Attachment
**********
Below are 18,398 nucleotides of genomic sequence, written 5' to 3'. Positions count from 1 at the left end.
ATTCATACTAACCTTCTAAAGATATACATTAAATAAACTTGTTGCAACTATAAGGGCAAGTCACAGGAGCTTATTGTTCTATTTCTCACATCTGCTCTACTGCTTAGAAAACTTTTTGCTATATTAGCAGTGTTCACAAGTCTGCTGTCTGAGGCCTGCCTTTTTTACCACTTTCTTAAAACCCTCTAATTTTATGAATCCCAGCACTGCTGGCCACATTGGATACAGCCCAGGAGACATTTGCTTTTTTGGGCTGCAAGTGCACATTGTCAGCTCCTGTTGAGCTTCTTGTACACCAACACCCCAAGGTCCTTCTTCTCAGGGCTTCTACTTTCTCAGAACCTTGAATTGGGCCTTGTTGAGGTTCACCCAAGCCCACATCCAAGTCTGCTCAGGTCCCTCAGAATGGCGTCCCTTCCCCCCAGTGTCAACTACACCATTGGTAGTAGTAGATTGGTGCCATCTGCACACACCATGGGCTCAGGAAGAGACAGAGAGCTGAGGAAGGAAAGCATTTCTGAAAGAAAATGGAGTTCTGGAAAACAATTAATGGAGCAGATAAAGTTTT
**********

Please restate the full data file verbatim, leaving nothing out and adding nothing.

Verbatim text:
Below are 18,398 nucleotides of genomic sequence, written 5' to 3'. Positions count from 1 at the left end.
ATTCATACTAACCTTCTAAAGATATACATTAAATAAACTTGTTGCAACTATAAGGGCAAGTCACAGGAGCTTATTGTTCTATTTCTCACATCTGCTCTACTGCTTAGAAAACTTTTTGCTATATTAGCAGTGTTCACAAGTCTGCTGTCTGAGGCCTGCCTTTTTTACCACTTTCTTAAAACCCTCTAATTTTATGAATCCCAGCACTGCTGGCCACATTGGATACAGCCCAGGAGACATTTGCTTTTTTGGGCTGCAAGTGCACATTGTCAGCTCCTGTTGAGCTTCTTGTACACCAACACCCCAAGGTCCTTCTTCTCAGGGCTTCTACTTTCTCAGAACCTTGAATTGGGCCTTGTTGAGGTTCACCCAAGCCCACATCCAAGTCTGCTCAGGTCCCTCAGAATGGCGTCCCTTCCCCCCAGTGTCAACTACACCATTGGTAGTAGTAGATTGGTGCCATCTGCACACACCATGGGCTCAGGAAGAGACAGAGAGCTGAGGAAGGAAAGCATTTCTGAAAGAAAATGGAGTTCTGGAAAACAATTAATGGAGCAGATAAAGTTTT